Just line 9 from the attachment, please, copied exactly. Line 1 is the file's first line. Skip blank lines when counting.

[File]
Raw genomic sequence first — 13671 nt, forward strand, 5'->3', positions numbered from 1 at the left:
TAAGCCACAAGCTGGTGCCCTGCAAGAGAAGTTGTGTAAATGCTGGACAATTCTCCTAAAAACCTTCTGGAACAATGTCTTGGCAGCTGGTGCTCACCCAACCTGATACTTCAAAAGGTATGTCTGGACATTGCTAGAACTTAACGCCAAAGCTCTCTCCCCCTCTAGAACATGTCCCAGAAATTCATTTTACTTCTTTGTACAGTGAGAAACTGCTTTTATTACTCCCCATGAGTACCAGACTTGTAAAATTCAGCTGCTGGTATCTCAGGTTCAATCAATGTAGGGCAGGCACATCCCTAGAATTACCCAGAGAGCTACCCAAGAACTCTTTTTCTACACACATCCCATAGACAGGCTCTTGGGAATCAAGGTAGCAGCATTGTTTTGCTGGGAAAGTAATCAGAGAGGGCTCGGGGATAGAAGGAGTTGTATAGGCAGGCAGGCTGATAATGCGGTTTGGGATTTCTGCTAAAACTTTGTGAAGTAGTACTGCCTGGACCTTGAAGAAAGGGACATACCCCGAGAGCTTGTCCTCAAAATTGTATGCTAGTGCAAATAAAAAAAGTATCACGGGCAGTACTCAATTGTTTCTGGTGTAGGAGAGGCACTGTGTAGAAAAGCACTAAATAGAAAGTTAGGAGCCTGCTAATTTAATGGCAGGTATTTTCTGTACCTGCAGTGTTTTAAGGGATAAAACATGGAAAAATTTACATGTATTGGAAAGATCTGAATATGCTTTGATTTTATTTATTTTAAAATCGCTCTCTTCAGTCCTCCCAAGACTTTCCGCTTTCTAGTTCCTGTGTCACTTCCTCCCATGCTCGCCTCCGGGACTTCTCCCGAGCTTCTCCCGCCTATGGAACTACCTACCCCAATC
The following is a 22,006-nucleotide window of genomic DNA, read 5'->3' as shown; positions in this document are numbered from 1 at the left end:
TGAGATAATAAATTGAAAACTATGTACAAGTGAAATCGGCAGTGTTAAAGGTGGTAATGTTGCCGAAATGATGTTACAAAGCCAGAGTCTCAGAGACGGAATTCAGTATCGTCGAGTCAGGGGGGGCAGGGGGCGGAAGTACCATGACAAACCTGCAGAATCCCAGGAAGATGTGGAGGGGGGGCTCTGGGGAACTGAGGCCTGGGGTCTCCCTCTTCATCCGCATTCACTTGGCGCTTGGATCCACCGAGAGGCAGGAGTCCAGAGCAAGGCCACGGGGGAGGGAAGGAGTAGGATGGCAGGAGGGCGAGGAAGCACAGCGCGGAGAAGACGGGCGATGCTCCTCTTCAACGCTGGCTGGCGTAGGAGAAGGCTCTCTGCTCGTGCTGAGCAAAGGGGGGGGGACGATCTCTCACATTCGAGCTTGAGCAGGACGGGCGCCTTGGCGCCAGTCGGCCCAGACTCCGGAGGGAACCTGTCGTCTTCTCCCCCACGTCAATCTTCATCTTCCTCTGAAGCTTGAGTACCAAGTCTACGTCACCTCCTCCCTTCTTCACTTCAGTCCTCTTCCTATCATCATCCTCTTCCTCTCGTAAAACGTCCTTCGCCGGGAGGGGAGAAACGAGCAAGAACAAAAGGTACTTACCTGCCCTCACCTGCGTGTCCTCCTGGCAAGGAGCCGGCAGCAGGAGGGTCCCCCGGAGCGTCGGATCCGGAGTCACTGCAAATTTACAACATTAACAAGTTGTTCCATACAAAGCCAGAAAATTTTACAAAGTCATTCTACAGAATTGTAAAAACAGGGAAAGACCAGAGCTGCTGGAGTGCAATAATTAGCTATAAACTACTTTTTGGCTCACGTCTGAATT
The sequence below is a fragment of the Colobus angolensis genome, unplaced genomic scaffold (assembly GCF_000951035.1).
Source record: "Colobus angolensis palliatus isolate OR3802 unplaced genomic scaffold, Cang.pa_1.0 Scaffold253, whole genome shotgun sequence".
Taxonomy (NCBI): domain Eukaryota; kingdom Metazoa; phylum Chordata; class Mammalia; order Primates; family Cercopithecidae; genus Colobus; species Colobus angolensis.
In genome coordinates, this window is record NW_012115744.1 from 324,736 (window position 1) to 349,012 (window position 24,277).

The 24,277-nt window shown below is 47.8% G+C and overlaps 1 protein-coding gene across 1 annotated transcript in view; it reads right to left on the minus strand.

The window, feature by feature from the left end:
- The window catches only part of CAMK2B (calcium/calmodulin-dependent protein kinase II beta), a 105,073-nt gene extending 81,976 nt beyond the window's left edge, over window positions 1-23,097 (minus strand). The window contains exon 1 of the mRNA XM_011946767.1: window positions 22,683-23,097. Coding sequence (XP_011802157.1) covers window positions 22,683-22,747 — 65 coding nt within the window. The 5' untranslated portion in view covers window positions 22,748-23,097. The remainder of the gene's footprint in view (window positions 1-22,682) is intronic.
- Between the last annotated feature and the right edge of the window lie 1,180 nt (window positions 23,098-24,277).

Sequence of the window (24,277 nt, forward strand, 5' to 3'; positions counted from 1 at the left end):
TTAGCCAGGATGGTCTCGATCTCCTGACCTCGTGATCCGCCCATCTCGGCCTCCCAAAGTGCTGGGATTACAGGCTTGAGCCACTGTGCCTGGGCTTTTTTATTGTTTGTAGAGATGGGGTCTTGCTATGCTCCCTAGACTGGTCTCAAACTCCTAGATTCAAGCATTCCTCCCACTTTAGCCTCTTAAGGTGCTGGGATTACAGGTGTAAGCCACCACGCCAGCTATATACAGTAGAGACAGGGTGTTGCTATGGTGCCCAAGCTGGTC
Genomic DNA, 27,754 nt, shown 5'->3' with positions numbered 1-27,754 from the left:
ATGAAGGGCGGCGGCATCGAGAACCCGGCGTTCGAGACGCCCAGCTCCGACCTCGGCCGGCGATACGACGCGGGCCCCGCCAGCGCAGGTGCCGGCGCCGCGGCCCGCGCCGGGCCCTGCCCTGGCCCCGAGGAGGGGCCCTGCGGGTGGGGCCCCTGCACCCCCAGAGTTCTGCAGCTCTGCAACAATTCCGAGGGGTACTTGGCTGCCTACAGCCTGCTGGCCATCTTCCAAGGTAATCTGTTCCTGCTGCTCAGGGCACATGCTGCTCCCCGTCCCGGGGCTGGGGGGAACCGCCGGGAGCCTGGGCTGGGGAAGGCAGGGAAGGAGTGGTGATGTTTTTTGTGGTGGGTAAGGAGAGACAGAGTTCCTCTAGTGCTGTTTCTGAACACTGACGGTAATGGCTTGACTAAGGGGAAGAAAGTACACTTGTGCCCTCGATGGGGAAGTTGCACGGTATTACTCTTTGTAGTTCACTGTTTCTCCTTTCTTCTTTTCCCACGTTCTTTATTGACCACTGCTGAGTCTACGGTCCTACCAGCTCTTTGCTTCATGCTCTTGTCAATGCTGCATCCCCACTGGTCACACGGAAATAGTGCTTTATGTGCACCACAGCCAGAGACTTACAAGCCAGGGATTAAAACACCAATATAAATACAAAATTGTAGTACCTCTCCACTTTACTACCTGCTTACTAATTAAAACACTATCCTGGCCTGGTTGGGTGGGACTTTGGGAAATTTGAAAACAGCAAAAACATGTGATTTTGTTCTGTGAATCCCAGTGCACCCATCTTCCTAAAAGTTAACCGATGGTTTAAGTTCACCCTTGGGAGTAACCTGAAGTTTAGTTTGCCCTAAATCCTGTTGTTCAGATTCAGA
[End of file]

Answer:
The 24,277-nt window shown below is 47.8% G+C and overlaps 1 protein-coding gene across 1 annotated transcript in view; it reads right to left on the minus strand.